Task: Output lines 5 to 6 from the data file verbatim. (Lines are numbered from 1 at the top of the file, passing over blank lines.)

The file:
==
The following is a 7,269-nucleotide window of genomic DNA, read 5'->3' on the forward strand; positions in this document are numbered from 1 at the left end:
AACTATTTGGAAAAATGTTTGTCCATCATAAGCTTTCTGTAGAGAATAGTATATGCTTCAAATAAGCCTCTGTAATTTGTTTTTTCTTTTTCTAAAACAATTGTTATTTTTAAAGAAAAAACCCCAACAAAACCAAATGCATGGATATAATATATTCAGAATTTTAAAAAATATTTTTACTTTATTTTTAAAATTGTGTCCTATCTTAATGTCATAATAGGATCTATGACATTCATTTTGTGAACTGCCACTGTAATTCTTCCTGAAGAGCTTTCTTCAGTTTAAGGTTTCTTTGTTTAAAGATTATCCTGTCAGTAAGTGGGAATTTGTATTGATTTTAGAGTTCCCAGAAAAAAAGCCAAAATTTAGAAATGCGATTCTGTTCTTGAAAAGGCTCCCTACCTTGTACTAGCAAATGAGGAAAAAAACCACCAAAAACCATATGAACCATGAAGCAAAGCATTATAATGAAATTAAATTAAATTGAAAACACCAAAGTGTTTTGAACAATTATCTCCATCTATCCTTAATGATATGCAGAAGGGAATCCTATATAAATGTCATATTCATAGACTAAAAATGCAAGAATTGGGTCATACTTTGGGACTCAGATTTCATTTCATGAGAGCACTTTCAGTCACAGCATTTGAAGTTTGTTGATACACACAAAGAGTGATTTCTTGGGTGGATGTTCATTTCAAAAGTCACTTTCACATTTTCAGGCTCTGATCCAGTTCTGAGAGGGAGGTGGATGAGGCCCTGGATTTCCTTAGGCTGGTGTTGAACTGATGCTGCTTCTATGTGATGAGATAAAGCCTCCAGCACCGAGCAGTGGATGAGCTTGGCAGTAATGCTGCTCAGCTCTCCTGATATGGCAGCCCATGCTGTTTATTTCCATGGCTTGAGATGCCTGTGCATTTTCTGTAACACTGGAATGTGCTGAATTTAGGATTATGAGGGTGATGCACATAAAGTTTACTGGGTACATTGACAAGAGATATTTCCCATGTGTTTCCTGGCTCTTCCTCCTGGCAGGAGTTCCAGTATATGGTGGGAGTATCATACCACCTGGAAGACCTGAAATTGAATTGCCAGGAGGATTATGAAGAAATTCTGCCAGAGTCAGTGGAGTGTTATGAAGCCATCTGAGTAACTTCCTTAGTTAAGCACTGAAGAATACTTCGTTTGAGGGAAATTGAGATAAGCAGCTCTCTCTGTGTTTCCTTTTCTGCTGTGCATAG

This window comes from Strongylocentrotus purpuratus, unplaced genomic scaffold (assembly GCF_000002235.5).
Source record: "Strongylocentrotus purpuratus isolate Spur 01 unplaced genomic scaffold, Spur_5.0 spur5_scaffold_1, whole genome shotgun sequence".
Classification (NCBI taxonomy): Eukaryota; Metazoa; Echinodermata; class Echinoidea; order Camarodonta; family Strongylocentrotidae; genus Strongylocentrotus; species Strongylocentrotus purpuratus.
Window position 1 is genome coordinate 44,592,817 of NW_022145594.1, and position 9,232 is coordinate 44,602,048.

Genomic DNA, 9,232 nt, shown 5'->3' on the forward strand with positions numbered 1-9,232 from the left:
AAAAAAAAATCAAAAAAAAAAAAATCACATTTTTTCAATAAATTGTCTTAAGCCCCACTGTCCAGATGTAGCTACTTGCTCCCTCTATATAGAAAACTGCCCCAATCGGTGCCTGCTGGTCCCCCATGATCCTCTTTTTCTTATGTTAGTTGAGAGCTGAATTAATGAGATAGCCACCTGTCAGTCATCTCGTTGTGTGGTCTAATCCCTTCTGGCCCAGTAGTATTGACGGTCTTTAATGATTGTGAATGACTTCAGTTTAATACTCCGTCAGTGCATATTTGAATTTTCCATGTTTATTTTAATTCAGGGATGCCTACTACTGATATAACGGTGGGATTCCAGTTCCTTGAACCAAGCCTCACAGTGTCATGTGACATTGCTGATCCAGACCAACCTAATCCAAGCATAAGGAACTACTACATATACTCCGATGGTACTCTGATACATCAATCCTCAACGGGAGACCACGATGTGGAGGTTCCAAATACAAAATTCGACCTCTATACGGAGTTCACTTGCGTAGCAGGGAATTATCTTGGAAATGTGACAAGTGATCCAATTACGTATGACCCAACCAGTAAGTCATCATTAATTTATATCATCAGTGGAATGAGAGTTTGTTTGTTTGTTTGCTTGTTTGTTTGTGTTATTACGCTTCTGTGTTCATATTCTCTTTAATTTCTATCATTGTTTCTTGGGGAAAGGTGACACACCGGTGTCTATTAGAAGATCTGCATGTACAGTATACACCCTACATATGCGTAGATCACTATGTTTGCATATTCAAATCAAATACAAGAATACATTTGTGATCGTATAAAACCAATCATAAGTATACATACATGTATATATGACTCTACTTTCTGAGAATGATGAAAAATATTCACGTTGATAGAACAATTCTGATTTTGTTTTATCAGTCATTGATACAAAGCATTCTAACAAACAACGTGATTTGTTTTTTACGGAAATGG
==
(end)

Classification (NCBI taxonomy): Eukaryota; Metazoa; Echinodermata; class Echinoidea; order Camarodonta; family Strongylocentrotidae; genus Strongylocentrotus; species Strongylocentrotus purpuratus.
Window position 1 is genome coordinate 44,592,817 of NW_022145594.1, and position 9,232 is coordinate 44,602,048.